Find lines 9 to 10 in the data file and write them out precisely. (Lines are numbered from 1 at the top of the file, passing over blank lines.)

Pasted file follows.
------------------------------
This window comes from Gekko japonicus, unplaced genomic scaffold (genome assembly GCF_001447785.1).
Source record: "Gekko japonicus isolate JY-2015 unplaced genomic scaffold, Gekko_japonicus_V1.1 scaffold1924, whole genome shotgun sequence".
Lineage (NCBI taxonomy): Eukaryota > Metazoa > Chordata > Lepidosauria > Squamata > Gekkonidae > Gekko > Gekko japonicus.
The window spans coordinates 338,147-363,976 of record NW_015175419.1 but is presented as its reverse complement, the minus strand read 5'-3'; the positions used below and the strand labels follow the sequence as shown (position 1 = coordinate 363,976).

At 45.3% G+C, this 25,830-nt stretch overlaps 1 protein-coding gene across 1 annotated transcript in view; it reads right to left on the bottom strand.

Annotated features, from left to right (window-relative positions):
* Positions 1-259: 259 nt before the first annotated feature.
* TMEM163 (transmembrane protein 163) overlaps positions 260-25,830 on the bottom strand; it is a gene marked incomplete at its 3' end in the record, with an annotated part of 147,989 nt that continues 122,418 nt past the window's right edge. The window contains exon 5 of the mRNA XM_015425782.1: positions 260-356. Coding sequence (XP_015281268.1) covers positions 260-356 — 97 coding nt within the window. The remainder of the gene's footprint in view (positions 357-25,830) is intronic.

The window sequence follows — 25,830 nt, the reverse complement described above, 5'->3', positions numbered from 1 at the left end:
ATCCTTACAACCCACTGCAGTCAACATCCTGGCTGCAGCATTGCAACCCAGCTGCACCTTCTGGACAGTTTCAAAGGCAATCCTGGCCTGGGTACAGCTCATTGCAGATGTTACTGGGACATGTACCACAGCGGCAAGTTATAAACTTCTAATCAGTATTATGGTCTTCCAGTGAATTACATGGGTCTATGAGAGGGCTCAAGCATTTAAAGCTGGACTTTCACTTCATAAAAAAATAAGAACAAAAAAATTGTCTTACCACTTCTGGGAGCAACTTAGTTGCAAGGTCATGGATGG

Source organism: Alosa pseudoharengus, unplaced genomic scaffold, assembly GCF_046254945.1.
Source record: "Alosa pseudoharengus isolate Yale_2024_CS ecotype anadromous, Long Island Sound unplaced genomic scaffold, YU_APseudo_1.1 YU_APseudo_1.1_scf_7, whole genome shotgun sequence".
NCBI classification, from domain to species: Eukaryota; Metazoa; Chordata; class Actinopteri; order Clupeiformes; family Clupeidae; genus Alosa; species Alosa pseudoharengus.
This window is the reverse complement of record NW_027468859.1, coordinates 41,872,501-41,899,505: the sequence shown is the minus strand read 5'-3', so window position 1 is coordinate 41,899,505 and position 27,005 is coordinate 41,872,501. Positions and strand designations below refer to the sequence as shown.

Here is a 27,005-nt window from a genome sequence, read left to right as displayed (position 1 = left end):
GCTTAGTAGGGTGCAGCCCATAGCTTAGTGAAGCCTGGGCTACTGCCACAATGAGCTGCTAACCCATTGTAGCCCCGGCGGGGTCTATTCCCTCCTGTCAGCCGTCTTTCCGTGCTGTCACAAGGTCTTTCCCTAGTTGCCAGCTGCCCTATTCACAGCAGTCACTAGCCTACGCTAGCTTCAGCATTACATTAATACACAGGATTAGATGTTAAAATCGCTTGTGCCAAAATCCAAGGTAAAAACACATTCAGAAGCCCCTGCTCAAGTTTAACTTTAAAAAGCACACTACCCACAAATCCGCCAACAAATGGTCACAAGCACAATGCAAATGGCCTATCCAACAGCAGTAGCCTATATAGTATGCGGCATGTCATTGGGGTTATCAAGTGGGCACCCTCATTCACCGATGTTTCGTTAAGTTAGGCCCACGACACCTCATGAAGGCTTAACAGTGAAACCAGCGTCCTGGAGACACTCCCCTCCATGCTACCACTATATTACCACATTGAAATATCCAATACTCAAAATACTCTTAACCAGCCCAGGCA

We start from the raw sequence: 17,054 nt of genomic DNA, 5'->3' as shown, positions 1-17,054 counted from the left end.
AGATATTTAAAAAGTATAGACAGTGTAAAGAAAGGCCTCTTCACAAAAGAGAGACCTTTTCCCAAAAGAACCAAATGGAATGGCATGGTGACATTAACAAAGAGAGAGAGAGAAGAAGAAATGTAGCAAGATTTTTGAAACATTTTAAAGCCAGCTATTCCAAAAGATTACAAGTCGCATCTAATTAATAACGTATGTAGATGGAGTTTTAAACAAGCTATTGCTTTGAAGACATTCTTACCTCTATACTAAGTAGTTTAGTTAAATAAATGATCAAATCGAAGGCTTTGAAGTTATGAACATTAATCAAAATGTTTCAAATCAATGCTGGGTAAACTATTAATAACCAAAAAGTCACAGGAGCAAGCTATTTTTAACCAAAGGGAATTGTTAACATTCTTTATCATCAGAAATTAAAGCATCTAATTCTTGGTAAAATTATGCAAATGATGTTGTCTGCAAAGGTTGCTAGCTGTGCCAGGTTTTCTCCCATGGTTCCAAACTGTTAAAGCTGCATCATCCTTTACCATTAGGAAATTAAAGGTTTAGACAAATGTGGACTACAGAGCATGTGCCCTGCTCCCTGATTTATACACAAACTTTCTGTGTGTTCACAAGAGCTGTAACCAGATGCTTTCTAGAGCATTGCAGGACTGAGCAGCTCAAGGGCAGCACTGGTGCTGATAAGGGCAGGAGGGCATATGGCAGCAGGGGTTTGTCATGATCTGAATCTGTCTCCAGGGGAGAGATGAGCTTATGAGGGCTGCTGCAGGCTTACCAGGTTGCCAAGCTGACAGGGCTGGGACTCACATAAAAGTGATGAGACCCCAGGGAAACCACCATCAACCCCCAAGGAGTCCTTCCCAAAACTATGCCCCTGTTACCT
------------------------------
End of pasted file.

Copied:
The window sequence follows — 25,830 nt, the reverse complement described above, 5'->3', positions numbered from 1 at the left end:
ATCCTTACAACCCACTGCAGTCAACATCCTGGCTGCAGCATTGCAACCCAGCTGCACCTTCTGGACAGTTTCAAAGGCAATCCTGGCCTGGGTACAGCTCATTGCAGATGTTACTGGGACATGTACCACAGCGGCAAGTTATAAACTTCTAATCAGTATTATGGTCTTCCAGTGAATTACATGGGTCTATGAGAGGGCTCAAGCATTTAAAGCTGGACTTTCACTTCATAAAAAAATAAGAACAAAAAAATTGTCTTACCACTTCTGGGAGCAACTTAGTTGCAAGGTCATGGATGG